December 04, 2005

Two Issues Dominating the Campaign Trail

MABB © ®
After almost a week of vacation, I return to the blogsphere to continue bringing information about Bolivia. How was my vacation you ask? It was very nice, like any vacation. I indulged in Toulousane delicacies like hot chocolate, fresh baked pastries, delicious regional kitchen and of course, cheese and wine. At the same time, I walked around the city, visiting the most interesting places for someone who is interested in medieval history as I am. Well, but now, back to work.

We are exactly 15 days before the elections. According to my oppinion, there are currently two main issues affecting the campaign season. One is the issue Quiroga has been pushing for, respect of the majority vote. The other issue popped up rather sudden and concerns the eternal shadow of a violent overthrow of the government.

Concerning the respect to the majority vote, there has not been much progress. Jorge Quiroga (Podemos) has been trying to make it an issue. He's been asking Evo Morales (MAS) to sign a pact whereby they would promise to respect the majority vote in Congress. Morales has refused signing such agreement and has refuted Quiroga's challenges by saying he does not make agreements with a "neoliberal". Morales is the front runner in the polls and enjoys a two to three percentage lead over Quiroga.

The second issue, related to the first one, has stirred concern from many in the country. The disturbance came from the comments one MAS senator, Roman Loayza, made. Loayza announced a "social mobilization" if Morales did not get elected president. He went as far as to suggest there were plans to bring Morales to power by force. Loayza mentioned there were contacts already with the military and the police forces. Loayza ended his comments by saying Morales would be president "even if force is necessary". These worrying comments come on the back of other troubling comments made by the vice-president candidate of MAS and former guerrilla member, Alvaro Garcia Linera. In his comments, Garcia Linera challenged the people gathered there to defend their vote with "mobilizations". To top it all off, none of these comments prompted a decisive and categotic no by the presidential candidate, Evo Morales. He brushed Loayza's comments as personal and lost views . He also issued a statement where he does say that his party is commited to the democratic institutions. But that wasn't enough to reassure the other candidates. Morales continues to assert that the "bolivian people" will not accept other president than the MAS candidate.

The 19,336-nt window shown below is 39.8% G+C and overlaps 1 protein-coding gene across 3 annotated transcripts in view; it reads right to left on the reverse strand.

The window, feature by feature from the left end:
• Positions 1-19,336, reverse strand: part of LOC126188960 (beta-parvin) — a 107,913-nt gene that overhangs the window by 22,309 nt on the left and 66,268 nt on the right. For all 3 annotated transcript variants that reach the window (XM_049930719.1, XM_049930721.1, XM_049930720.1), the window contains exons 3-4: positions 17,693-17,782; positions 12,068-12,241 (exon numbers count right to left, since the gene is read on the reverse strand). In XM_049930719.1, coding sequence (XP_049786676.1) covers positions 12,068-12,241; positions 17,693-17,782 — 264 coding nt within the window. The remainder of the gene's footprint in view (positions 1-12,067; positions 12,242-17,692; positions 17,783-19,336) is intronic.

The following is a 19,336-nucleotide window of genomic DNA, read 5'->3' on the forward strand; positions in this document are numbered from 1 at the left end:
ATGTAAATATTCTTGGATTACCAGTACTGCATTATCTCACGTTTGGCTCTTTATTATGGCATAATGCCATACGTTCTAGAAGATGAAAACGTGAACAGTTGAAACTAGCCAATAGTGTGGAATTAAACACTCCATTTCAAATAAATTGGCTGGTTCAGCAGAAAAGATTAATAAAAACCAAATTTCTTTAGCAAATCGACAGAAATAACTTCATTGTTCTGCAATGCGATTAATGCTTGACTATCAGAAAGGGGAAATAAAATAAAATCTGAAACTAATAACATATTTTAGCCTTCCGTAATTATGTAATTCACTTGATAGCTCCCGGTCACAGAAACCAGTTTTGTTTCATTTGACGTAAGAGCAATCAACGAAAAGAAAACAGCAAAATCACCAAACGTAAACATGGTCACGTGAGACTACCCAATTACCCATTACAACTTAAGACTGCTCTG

For its part, the military has recently, once again, expressed its respect for the democratic institutions and its commitment to defend it. It is funny that the Bolivian military has repeatedly had to publically reassure the people and the government their support for democracy. I guess the past still hunts Bolivia.

It is certainly very worrying the attitude Morales and his party are taking towards these elections. I have not seen Morales absolutely discarding any violent overthrow of the government. That is what is most worrying to me. He says he is committed to democracy, yet he continues to assert that the people will not accept other president than him. Furthermore, in view of the inminent rift between the Congress and a possible Morales government (it is becoming incresingly clear), many MAS senators have been exprssing Morales' intentions to govern the country by decree. That means, he would issue law without consulting the Congress. Additionally, he would heavily rely on demonstrations or mobilizations as he calls them. This would mean that Congress would be pressured to act by street demonstrations. Currently, there are too many cries of war and insurrection if Morales doesn't win. It is to say the least, unsettling.